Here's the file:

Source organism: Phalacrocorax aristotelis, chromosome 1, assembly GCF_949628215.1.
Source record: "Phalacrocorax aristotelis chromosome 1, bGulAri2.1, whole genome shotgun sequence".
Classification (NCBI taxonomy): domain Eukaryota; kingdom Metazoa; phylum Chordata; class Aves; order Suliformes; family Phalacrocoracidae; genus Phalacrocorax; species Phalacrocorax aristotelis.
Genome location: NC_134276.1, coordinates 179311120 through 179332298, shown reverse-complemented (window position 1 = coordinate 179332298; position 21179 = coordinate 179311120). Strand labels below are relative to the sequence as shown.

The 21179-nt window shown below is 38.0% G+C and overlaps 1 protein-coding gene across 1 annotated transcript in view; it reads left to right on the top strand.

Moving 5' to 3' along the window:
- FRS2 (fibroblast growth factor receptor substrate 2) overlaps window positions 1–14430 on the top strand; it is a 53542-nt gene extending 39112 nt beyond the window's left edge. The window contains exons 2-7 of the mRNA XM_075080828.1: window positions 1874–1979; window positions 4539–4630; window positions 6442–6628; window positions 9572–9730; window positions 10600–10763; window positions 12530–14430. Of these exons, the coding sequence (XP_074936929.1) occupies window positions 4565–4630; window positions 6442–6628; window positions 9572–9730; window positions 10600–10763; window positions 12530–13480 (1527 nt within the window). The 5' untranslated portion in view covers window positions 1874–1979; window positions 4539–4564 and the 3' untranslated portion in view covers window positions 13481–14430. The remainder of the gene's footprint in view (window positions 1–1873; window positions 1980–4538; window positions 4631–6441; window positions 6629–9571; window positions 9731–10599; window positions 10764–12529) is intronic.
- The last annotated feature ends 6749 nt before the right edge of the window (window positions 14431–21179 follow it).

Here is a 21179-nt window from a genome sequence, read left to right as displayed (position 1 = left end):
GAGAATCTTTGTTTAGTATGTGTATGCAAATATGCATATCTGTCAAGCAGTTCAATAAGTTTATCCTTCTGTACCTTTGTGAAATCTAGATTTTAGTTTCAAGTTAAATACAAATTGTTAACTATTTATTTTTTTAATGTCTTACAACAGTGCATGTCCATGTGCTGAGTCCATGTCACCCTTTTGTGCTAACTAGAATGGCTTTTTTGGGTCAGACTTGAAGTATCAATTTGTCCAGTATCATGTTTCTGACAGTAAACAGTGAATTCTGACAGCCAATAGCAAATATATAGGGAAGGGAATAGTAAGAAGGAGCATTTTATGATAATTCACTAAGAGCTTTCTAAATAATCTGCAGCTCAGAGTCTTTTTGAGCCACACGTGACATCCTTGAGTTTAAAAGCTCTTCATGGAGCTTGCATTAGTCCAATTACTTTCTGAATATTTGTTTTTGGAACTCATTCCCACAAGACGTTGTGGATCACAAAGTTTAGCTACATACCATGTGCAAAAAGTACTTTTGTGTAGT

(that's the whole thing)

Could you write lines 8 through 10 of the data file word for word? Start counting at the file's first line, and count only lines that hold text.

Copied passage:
- The last annotated feature ends 6749 nt before the right edge of the window (window positions 14431–21179 follow it).

Here is a 21179-nt window from a genome sequence, read left to right as displayed (position 1 = left end):
GAGAATCTTTGTTTAGTATGTGTATGCAAATATGCATATCTGTCAAGCAGTTCAATAAGTTTATCCTTCTGTACCTTTGTGAAATCTAGATTTTAGTTTCAAGTTAAATACAAATTGTTAACTATTTATTTTTTTAATGTCTTACAACAGTGCATGTCCATGTGCTGAGTCCATGTCACCCTTTTGTGCTAACTAGAATGGCTTTTTTGGGTCAGACTTGAAGTATCAATTTGTCCAGTATCATGTTTCTGACAGTAAACAGTGAATTCTGACAGCCAATAGCAAATATATAGGGAAGGGAATAGTAAGAAGGAGCATTTTATGATAATTCACTAAGAGCTTTCTAAATAATCTGCAGCTCAGAGTCTTTTTGAGCCACACGTGACATCCTTGAGTTTAAAAGCTCTTCATGGAGCTTGCATTAGTCCAATTACTTTCTGAATATTTGTTTTTGGAACTCATTCCCACAAGACGTTGTGGATCACAAAGTTTAGCTACATACCATGTGCAAAAAGTACTTTTGTGTAGT